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The Rise of the Regulatory State

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  • Edward L. Glaeser
  • Andrei Shleifer

Abstract

During the Progressive Era at the beginning of the 20th century, the United States replaced litigation by regulation as the principal mechanism of social control of business. To explain why this happened, we present a model of choice of law enforcement strategy between litigation and regulation based on the idea that justice can be subverted with sufficient expenditure of resources. The model suggests that courts are more vulnerable to subversion than regulators, especially in an environment of significant inequality of wealth and political power. The switch to regulation can then be seen as an efficient response to the subversion of justice by robber barons during the Gilded Age. The model makes sense of the progressive reform agenda, and of the successes and failures of alternative law enforcement strategies in different countries.

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Bibliographic Info

Paper provided by National Bureau of Economic Research, Inc in its series NBER Working Papers with number 8650.

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Date of creation: Dec 2001
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Publication status: published as Edward L. Glaeser & Andrei Shleifer, 2003. "The Rise of the Regulatory State," Journal of Economic Literature, American Economic Association, vol. 41(2), pages 401-425, June.
Handle: RePEc:nbr:nberwo:8650

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  1. Djankov, Simeon & La Porta, Rafael & Shleifer, Andrei & Lopez de Silanes, Florencio, 2001. "The regulation of entry," Policy Research Working Paper Series 2661, The World Bank.
  2. Steven Shavell, 2003. "Economic Analysis of Accident Law," NBER Working Papers 9483, National Bureau of Economic Research, Inc.
  3. Maxim Boycko & Andrei Shleifer & Robert W. Vishny, 1993. "Privatizing Russia," Brookings Papers on Economic Activity, Economic Studies Program, The Brookings Institution, vol. 24(2), pages 139-192.
  4. Edward Glaeser & Simon Johnson & Andrei Shleifer, 2001. "Coase Versus The Coasians," The Quarterly Journal of Economics, MIT Press, MIT Press, vol. 116(3), pages 853-899, August.
  5. Gilligan, Thomas W & Marshall, William J & Weingast, Barry R, 1989. "Regulation and the Theory of Legislative Choice: The Interstate Commerce Act of 1887," Journal of Law and Economics, University of Chicago Press, University of Chicago Press, vol. 32(1), pages 35-61, April.
  6. Polinsky, Mitchell & Shavell, Steven, 1979. "The Optimal Tradeoff between the Probability and Magnitude of Fines," American Economic Review, American Economic Association, American Economic Association, vol. 69(5), pages 880-91, December.
  7. Joseph E. Stiglitz, 1996. "Whither Socialism?," MIT Press Books, The MIT Press, The MIT Press, edition 1, volume 1, number 0262691825, December.
  8. Edward L. Glaeser, 2001. "Public Ownership in the American City," NBER Working Papers 8613, National Bureau of Economic Research, Inc.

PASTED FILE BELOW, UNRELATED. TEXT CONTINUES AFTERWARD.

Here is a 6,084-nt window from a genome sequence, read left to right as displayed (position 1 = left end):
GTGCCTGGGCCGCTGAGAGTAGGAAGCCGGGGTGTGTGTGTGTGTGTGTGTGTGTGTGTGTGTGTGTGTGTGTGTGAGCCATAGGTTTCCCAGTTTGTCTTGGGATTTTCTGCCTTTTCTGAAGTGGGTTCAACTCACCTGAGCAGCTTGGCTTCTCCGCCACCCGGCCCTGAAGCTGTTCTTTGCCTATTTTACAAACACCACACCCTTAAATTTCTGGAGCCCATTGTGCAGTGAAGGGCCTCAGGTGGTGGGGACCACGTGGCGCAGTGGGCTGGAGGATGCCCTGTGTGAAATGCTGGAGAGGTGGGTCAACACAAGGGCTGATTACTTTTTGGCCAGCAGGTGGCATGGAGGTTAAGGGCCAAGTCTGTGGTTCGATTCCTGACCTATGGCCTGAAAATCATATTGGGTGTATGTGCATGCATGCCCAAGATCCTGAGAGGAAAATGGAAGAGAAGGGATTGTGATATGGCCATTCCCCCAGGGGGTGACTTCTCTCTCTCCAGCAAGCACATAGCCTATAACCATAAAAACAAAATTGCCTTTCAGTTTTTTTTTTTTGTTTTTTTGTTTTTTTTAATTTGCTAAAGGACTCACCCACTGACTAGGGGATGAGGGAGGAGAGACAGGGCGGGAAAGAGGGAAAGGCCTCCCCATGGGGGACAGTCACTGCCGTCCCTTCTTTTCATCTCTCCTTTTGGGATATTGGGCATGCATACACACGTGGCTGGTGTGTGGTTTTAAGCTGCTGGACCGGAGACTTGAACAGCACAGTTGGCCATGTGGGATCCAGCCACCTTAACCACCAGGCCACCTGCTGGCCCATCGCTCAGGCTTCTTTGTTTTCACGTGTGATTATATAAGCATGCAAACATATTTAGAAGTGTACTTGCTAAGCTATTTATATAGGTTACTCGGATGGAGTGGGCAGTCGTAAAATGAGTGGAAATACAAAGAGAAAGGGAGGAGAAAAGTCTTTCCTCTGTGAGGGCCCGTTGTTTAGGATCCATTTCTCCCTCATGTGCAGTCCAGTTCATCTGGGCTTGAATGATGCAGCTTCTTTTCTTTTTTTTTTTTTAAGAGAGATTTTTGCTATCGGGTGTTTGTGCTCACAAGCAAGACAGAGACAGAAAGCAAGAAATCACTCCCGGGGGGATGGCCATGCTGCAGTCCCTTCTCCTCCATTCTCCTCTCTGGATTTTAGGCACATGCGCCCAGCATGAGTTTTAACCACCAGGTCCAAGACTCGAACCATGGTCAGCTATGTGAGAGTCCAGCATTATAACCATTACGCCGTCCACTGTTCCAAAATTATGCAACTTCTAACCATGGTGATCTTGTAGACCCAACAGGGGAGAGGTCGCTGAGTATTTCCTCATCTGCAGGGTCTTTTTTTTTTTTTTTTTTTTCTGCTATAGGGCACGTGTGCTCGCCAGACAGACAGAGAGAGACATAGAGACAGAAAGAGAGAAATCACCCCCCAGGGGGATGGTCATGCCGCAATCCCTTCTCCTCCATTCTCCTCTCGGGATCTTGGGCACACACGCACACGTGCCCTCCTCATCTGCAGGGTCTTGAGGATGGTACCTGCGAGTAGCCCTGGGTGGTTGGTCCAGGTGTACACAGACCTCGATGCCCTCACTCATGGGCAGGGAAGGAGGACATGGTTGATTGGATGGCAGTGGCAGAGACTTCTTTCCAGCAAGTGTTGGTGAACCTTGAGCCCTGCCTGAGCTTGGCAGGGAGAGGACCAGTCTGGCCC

9. Edward L. Glaeser & Andrei Shleifer, 2001. "Legal Origins," Harvard Institute of Economic Research Working Papers, Harvard - Institute of Economic Research 1920, Harvard - Institute of Economic Research.
  10. Gary S. Becker, 1974. "Crime and Punishment: An Economic Approach," NBER Chapters, in: Essays in the Economics of Crime and Punishment, pages 1-54 National Bureau of Economic Research, Inc.
  11. Edward L. Glaeser & Andrei Shleifer, 2001. "A Reason for Quantity Regulation," American Economic Review, American Economic Association, American Economic Association, vol. 91(2), pages 431-435, May.
  12. Gary S. Becker & George J. Stigler, 1974. "Law Enforcement, Malfeasance, and Compensation of Enforcers," The Journal of Legal Studies, University of Chicago Press, University of Chicago Press, vol. 3(1), pages 1-18, January.
  13. Steven Shavell, 1983. "Liability for Harm Versus Regulation of Safety," NBER Working Papers 1218, National Bureau of Economic Research, Inc.
  14. Edward L. Glaeser, 2001. "Public Ownership in the American City," Harvard Institute of Economic Research Working Papers, Harvard - Institute of Economic Research 1930, Harvard - Institute of Economic Research.
  15. Price V. Fishback & Shawn Everett Kantor, 2000. "A Prelude to the Welfare State: The Origins of Workers' Compensation," NBER Books, National Bureau of Economic Research, Inc, number fish00-1.
  16. Dickens, William T, et al, 1989. "Employee Crime and the Monitoring Puzzle," Journal of Labor Economics, University of Chicago Press, University of Chicago Press, vol. 7(3), pages 331-47, July.
  17. Steven Shavell, 1984. "A Model of the Optimal Use of Liability and Safety Regulation," RAND Journal of Economics, The RAND Corporation, vol. 15(2), pages 271-280, Summer.
  18. Louis Kaplow & Steven Shavell, 1999. "Economic Analysis of Law," NBER Working Papers 6960, National Bureau of Economic Research, Inc.
  19. George J. Stigler, 1971. "The Theory of Economic Regulation," Bell Journal of Economics, The RAND Corporation, The RAND Corporation, vol. 2(1), pages 3-21, Spring.
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